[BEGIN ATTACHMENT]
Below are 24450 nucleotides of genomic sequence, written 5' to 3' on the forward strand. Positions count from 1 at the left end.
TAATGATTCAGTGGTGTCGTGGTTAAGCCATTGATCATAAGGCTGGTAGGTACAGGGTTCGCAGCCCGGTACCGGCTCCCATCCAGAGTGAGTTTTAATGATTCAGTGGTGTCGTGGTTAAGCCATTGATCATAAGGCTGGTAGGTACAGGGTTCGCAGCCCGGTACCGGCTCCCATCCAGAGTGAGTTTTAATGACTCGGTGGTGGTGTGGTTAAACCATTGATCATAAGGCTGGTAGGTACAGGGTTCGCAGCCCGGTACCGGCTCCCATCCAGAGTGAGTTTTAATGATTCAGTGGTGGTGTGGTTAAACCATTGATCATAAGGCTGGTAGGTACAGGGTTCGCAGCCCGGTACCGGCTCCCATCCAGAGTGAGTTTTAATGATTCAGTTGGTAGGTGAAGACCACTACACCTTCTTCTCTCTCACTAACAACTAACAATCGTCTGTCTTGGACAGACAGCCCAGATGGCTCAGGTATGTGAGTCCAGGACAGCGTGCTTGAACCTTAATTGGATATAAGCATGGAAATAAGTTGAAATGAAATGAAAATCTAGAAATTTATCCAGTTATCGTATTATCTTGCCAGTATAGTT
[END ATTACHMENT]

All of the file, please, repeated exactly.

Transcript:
Below are 24450 nucleotides of genomic sequence, written 5' to 3' on the forward strand. Positions count from 1 at the left end.
TAATGATTCAGTGGTGTCGTGGTTAAGCCATTGATCATAAGGCTGGTAGGTACAGGGTTCGCAGCCCGGTACCGGCTCCCATCCAGAGTGAGTTTTAATGATTCAGTGGTGTCGTGGTTAAGCCATTGATCATAAGGCTGGTAGGTACAGGGTTCGCAGCCCGGTACCGGCTCCCATCCAGAGTGAGTTTTAATGACTCGGTGGTGGTGTGGTTAAACCATTGATCATAAGGCTGGTAGGTACAGGGTTCGCAGCCCGGTACCGGCTCCCATCCAGAGTGAGTTTTAATGATTCAGTGGTGGTGTGGTTAAACCATTGATCATAAGGCTGGTAGGTACAGGGTTCGCAGCCCGGTACCGGCTCCCATCCAGAGTGAGTTTTAATGATTCAGTTGGTAGGTGAAGACCACTACACCTTCTTCTCTCTCACTAACAACTAACAATCGTCTGTCTTGGACAGACAGCCCAGATGGCTCAGGTATGTGAGTCCAGGACAGCGTGCTTGAACCTTAATTGGATATAAGCATGGAAATAAGTTGAAATGAAATGAAAATCTAGAAATTTATCCAGTTATCGTATTATCTTGCCAGTATAGTT